Animal movement in space and time, and its link to environmental conditions, are key to ecological and conservation research. With increased availability of high spatial and temporal resolution animal tracking data, we now have an unprecedented level of detail to help us understand animal movement and behaviour. At the same time, tremendous advances in remote sensing technology and analysis have improved the quality, resolution and coverage of available sensors. Despite advances in these fields, interdisciplinary studies often lag behind when it comes to leveraging the joint potential of novel developments in both fields. Moreover, substantial challenges remain in bridging theoretical and practical differences in scale between remote sensing and animal movement data.
With this special issue we aim to showcase applications that develop and utilize novel remote sensing approaches in the context of movement ecology. Contributions should demonstrate how such developments advance our general ecological understanding or how they impact applied conservation.
Contributions may include:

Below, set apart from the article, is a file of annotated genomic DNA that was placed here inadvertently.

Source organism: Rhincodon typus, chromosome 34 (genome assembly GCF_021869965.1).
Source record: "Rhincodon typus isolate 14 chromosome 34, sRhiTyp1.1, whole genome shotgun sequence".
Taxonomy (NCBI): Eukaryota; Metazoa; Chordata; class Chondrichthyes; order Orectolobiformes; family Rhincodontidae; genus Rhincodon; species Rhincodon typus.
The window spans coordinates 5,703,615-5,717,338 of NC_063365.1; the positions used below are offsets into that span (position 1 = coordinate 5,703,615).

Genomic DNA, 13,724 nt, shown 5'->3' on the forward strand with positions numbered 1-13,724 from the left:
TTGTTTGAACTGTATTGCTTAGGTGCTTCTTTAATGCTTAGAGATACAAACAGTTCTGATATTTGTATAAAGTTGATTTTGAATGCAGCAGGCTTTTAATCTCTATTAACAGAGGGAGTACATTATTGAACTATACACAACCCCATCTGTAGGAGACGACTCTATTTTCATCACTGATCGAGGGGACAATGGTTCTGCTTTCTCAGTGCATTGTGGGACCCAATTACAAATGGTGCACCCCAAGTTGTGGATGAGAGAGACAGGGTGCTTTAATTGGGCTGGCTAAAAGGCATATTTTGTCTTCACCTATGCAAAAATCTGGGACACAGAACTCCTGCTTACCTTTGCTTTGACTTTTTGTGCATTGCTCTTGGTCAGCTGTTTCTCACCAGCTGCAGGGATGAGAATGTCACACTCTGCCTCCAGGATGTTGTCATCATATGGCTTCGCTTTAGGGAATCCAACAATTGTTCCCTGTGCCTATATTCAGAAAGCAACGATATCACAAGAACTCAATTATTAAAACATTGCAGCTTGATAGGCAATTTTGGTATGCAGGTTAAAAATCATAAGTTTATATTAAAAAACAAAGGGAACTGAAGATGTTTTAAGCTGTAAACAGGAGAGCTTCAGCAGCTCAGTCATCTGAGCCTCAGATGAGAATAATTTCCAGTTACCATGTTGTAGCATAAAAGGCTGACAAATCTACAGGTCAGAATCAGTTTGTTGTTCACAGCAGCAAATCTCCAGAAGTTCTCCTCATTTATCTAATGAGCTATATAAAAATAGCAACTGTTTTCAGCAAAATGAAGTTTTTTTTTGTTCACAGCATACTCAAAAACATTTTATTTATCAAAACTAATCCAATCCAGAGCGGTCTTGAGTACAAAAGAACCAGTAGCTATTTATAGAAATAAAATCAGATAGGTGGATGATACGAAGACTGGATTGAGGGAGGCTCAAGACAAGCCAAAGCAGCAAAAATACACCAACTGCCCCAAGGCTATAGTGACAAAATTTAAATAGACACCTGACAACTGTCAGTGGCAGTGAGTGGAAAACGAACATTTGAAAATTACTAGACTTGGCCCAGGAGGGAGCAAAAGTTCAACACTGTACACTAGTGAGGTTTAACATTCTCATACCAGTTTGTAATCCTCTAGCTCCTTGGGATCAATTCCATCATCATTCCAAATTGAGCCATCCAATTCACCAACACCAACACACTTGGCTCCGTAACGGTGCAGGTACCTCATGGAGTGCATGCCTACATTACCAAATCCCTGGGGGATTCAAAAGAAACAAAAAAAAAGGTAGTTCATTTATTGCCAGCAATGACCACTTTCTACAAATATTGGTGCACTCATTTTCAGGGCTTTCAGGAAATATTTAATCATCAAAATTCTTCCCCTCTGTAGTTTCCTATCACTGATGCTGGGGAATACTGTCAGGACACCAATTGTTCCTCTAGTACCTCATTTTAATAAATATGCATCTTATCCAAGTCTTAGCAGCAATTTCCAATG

- Novel applications of high-resolution remote sensing time-series analysis
- Applications of up-to-date or novel algorithmic modelling approaches (e.g. deep learning)
- Advanced approaches in multi-source data fusion, such as from optical and radar data
- Remote sensing driven multi-scale modelling of movement behaviour, e.g. during migration
- Error estimation and propagation from remote sensing to tracking data and, eventually, to movement models
- Novel approaches for harmonizing spatial and temporal scales between remote sensing and tracking data
- Utilizing ancillary environmental information collected from animal-borne sensors to develop novel remote sensing products
A limited number of fee waivers are available for authors who are unable to pay the Article Processing Fee; these will be considered on a case-by-case basis. Submission deadline 15 June 2019.
Dr Benjamin Leutner, German Aerospace Center (DLR)
Dr Martin Wegmann, University of Würzburg
Dr Kamran Safi, Max-Planck-Institute for Ornithology